Total elbow replacement: Matching the success of hips and knees

Mayo Clinic has pioneered an approach to elbow replacement surgery that seems capable of offering young, active patients a stable and durable treatment. A 20-year effort initiated by Mayo Clinic has resulted in the development of a prosthetic elbow and surgical technique that appear to provide an elbow replacement with quality approaching that of hip and knee replacements.

"We are on the verge of being able to offer patients a joint replacement of the elbow that we can expect to remain stable and not wear out prematurely. It's a game-changer," says Shawn W. O'Driscoll, M.D., Ph.D., a consultant in Orthopedic Surgery at Mayo Clinic in Rochester, Minnesota.

Dr. O'Driscoll and colleagues at Mayo Clinic and other centers have been implanting the elbow design since 2001. "With a follow-up of up to 16 years, rates of revision due to wear are truly minimal," he says. "We will continue to study the procedure's longevity, but I think we can say we are accomplishing our goal of bringing elbow replacement to the level of hip and knee replacement."

Out of the Dark Ages

Advances in hip and knee replacement have made those procedures fairly routine. "When performed by surgeons with subspecialist training, total knee and total hip replacements are done at a very high level. By comparison, elbow replacement has been in the Dark Ages," Dr. O'Driscoll says.

Historically, the procedure has had a high rate of complications, revision and failure. Unlinked elbow replacements have often resulted in dislocations. In linked elbow replacements, the prosthetics' hinges and plastic cushions have tended to wear out.

"The general sense is that patients do poorly," Dr. O'Driscoll says. "So except in the direst circumstances, orthopedic surgeons haven't done elbow replacement, and patients have had no other option. They simply suffer."

A nonfunctional elbow is significantly disabling. Use of the hand is generally affected, as the elbow is unable to stabilize the hand or move it through space. Patients also experience pain. Their injuries are often related to motor vehicle accidents, sports, farming or other manual labor.

"The typical case is a young, healthy and active patient who has had an isolated injury to the elbow, which greatly limits quality of life," Dr. O'Driscoll says. "At Mayo Clinic we are also seeing a number of armed-services personnel who were injured by a rocket-propelled grenade or an improvised explosive device."

Mayo Clinic's innovations in elbow replacement are part of the institution's distinguished history of orthopedics research. Mayo Clinic's shoulder and elbow laboratory is at the forefront of basic research and prosthetics design. "Our new design taps into the profound advances made in the last three decades in understanding the basic anatomy and biomechanics of the elbow," he says.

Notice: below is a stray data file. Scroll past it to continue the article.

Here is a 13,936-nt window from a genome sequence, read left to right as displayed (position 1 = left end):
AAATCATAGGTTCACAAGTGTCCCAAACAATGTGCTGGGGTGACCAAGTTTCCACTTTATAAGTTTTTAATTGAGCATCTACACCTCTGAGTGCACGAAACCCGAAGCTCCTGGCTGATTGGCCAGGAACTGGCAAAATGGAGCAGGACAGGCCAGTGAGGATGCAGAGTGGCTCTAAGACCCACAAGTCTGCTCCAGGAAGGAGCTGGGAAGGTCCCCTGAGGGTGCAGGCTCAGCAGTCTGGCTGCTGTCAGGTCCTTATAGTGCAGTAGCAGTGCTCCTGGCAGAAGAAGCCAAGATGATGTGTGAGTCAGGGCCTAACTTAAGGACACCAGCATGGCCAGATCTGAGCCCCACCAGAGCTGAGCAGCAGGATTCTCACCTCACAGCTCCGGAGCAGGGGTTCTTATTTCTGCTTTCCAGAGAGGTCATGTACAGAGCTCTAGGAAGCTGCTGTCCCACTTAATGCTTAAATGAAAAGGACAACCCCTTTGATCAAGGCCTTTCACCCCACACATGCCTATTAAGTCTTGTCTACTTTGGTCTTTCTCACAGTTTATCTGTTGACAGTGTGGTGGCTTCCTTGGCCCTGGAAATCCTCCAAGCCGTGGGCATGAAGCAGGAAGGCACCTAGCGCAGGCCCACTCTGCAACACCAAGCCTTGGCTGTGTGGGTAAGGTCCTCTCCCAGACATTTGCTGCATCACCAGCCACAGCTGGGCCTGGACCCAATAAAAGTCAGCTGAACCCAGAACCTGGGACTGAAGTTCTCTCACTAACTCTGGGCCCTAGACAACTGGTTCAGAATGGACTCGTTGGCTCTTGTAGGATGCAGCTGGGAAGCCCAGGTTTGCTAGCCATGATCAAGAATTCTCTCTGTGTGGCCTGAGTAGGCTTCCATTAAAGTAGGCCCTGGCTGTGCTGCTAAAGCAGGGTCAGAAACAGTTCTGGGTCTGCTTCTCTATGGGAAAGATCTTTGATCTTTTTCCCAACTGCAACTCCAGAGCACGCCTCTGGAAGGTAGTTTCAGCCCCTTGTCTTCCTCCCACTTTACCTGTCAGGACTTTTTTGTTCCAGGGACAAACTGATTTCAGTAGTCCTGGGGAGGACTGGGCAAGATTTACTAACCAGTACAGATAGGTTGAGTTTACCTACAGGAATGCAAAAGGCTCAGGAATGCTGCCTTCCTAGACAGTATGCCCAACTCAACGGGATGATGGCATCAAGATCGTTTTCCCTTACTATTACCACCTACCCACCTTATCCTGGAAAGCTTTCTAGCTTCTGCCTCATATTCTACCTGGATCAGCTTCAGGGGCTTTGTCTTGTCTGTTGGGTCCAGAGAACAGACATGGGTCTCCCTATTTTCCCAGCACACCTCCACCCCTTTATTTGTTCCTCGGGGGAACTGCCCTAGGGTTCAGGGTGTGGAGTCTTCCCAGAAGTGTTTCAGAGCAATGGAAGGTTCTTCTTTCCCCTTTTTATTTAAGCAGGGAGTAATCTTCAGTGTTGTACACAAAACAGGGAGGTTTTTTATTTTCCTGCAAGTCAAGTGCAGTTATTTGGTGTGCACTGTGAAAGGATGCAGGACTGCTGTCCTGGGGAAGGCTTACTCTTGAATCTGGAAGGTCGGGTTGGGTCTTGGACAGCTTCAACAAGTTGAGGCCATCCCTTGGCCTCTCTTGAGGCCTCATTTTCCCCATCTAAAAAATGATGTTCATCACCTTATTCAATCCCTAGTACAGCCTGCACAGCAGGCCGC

The researchers have also sought to solve problems with elbow prosthetics' stability and durability. "The new design has a much thicker polyethylene lining and a much broader surface area, so the pressures placed on the joint are distributed much more evenly," Dr. O'Driscoll says.

"The design was accomplished with computer optimization so that at any particular position throughout the entire range of motion — or during angular deflections when the joint is trying to be torqued out of place — the surface area never diminishes to an area small enough to concentrate pressure and wear out the plastic."

Replacing a grenade-shattered elbow

Dr. O'Driscoll keeps on his desk a United States flag insignia given to him by a grateful patient. The insignia was part of the special forces uniform the patient wore in Afghanistan, where a rocket-propelled grenade shattered his right elbow.

"He lost a great deal of blood and nearly died," Dr. O'Driscoll says. Military surgeons were able to stabilize the injury, but despite subsequent surgeries, the patient had almost no use of his right hand and experienced severe pain when he came to Mayo Clinic.

Dr. O'Driscoll performed an elbow replacement that also involved reconstructing the patient's triceps tendon, which was completely missing. "Afterward, for the first time in eight years, he could straighten his elbow," Dr. O'Driscoll says.

The patient subsequently had a recurrence of pain caused by a loosened stem in the prosthesis. "That happens in about 10 percent of cases," Dr. O'Driscoll says. "It's not a very serious problem, but it requires revision surgery. We remove the loose piece, enlarge the opening and put in a new stem. We are careful to explain this possibility to patients before their elbow replacement, and every single patient who has needed the revision surgery has been totally fine with that."

The special forces veteran was able to resume the physical training that is an important part of his life. "I gave him permission to put a lot of stress on that elbow," Dr. O'Driscoll says. "He told me that Mayo Clinic had restored his life and made him whole again."

Teamwork and trust

At Mayo Clinic, innovations such as total elbow replacement are fostered by close working relationships among physician-researchers as well as patients and doctors. "I have repeated opportunities on a daily basis to discuss specific details of joint replacements — questions about stems, porous coats, three-point fixation or mechanisms of failure — with my colleagues in hip surgery, knee surgery and shoulder surgery. We are able to tap into the center's broad expertise," Dr. O'Driscoll says. "Our patients also have a high degree of trust in Mayo Clinic, which is very important for developments like this.

"People with serious injuries to the elbow are often advised, with the best of intentions, that nothing can be done," Dr. O'Driscoll adds. "Had the knee or hip been injured, they would have a routine reconstruction or replacement. Our goal is to make elbow replacement a routine procedure."